Thank You, VVA, for a Great Review

Vietnam Veterans of America welcomes authors to send copies of their books and memoirs about the Viet Nam war for review.


I sent HOTEL CONSTELLATION to book editor Marc Leeson just after publishing; yesterday he emailed me a link to a review written by David Wilson.

Here’s an excerpt:

This memoir is engaging and well-written and more honest than Haase had to be about how callow and inexperienced he was with just about everything.

Take a look; support the VVA if you can.


Self-Pub Going Where the Readers Are

I figure, first you hit up the family and friends. After you have milked them for all they’re worth, go hunting for tame readers.

One place I’ve heard about is, an independent Kindle community with 97,000 members and 22,000 views per day. Coming from a large Catholic family, I have almost that many cousins, but I think they’re tapped out.

So I bought a spot on’s book discovery day blog post.

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I need just three of those 22,000 viewers to order the book, and I break even. (Let’s hope they’re not watching the Olympics.)




Self-Pub: Still Bewildered

With the publication of my Viet Nam memoir two weeks ago, I have learned a huge amount about self-publishing.

For instance, I learned how to get it formatted properly and loaded onto more than a half-dozen book sale platforms – Amazon| AppleBarnes & Noble | Kobo | ScribdSmashwords – being the most popular.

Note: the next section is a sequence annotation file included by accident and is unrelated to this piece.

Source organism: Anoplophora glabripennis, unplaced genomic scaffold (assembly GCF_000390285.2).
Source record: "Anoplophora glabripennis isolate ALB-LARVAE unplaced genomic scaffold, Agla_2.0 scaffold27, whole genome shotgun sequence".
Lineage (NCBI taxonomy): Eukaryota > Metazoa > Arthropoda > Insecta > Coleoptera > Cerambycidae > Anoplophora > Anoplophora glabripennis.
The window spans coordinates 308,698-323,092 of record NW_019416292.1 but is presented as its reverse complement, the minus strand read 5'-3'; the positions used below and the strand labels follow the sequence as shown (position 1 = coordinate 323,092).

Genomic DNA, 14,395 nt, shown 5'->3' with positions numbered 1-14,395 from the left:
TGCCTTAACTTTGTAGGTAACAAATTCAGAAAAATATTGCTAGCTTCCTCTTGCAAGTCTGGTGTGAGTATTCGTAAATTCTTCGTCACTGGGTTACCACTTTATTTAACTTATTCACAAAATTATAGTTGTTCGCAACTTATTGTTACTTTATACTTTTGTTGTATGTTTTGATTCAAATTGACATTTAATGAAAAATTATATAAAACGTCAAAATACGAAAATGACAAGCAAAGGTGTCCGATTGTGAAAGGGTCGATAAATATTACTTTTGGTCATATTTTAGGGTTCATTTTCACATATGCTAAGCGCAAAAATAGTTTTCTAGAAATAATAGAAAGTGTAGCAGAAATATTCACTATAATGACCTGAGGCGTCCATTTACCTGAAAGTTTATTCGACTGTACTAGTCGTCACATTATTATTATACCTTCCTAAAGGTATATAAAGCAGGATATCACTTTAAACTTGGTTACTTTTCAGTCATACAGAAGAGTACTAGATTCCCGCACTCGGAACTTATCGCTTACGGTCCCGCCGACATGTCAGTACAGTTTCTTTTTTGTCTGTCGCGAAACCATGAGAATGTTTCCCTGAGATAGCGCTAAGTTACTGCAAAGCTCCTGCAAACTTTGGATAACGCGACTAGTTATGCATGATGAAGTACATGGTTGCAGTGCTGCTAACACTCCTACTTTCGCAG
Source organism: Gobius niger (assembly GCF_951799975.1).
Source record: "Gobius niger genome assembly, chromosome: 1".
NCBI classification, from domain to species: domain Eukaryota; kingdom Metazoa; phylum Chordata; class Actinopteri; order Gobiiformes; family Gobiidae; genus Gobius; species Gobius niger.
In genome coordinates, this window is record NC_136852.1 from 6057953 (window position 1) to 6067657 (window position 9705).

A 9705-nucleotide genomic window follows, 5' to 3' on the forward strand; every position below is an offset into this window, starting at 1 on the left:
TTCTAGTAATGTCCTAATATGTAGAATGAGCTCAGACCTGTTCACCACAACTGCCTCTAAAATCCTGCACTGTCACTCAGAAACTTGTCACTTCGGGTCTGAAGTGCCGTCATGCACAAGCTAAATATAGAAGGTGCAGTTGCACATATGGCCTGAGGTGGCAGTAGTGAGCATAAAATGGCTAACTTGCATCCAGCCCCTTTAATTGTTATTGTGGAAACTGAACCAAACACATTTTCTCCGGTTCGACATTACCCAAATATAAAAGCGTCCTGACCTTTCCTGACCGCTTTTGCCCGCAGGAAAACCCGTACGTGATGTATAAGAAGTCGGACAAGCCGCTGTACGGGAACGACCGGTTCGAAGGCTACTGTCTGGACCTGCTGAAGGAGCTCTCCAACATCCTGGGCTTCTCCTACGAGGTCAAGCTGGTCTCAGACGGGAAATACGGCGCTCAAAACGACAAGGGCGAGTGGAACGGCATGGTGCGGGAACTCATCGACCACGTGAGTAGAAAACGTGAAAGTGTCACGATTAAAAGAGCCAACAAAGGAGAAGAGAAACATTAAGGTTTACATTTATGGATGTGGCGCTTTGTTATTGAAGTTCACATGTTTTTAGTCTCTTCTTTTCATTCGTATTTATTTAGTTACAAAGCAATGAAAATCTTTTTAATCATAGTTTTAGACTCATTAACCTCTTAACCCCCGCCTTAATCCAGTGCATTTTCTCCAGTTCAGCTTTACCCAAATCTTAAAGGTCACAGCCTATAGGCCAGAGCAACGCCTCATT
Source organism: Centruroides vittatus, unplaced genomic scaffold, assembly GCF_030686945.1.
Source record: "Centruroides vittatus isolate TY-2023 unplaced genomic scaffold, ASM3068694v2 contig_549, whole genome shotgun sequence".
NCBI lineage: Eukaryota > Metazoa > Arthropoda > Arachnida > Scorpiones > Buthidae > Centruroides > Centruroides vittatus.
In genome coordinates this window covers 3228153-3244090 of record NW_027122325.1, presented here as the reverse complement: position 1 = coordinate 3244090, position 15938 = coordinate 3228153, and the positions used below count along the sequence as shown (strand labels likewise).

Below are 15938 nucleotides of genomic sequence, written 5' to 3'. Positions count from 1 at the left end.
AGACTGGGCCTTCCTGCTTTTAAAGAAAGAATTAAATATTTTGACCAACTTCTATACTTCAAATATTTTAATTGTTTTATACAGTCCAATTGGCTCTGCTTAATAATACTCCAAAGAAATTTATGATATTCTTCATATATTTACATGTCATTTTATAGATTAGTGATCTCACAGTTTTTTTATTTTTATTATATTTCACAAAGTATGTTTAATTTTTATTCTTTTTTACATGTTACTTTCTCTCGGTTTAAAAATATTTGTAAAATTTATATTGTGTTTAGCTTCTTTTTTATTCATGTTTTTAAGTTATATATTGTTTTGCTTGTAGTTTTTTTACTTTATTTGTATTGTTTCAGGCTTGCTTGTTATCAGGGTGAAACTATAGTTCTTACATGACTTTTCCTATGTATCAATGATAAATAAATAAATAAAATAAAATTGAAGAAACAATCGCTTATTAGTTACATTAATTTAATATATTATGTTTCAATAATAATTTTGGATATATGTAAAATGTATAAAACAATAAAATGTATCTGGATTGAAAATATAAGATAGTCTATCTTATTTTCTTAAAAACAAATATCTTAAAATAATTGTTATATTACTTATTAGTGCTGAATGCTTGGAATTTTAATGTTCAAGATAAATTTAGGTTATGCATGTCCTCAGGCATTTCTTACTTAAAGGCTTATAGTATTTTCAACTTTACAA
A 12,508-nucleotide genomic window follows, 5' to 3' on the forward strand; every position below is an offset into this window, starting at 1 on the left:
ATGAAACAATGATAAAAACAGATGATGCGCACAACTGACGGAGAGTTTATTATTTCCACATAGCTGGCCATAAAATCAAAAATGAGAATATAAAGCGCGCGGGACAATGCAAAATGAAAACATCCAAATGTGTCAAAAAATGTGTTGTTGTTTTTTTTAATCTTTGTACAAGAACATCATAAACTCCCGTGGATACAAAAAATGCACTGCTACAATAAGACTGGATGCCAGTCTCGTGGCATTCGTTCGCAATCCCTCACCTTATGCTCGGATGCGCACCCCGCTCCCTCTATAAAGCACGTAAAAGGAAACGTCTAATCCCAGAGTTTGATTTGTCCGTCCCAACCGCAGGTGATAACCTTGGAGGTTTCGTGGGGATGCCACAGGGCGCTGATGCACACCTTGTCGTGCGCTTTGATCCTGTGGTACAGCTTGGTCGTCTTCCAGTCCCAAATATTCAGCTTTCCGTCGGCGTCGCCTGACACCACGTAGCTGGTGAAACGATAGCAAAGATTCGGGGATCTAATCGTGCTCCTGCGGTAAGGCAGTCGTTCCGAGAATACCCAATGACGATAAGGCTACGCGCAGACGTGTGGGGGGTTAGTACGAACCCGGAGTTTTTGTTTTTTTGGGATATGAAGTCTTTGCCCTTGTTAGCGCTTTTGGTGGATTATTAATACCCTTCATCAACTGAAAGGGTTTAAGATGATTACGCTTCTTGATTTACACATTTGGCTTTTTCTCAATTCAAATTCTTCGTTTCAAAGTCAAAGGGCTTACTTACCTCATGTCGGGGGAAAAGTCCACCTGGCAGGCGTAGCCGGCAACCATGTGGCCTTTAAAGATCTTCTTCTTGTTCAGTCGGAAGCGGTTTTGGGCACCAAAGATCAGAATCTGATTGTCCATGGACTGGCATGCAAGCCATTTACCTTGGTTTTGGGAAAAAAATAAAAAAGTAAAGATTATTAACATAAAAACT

After several tries, I managed to set up sales of paperback copies on Amazon. (Granted, I don’t understand why people who ordered it on launch day got their copies in two days, while my bulk order placed five days before launch took almost two weeks to arrive.)

Now Amazon has thrown me for a loop again. Take a look at this screen shot and see if you can identify my quandary:

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Yep, there it is. Right under the paperback box. (Absolutely not legible on your smart phone.)

Three “used” copies of Hotel Constellation are for sale already. (Thank you for buying, whoever you are. Fast readers. Or non-readers. Thank you anyway.)

But wait. The used copies cost more, in one case really a LOT more, than a new copy.

As an old newspaper business editor, I confess I don’t understand these economics.

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Really, californiabooks, you expect to sell it used (but like new) for twice the cost of a new copy? (And the new copy comes with a FREE version of the ebook.)

Anyone with insights should contact this old dog, because he still wants to learn new tricks. (And if you’ve read it, please rate it on Amazon or Goodreads. Tnx.)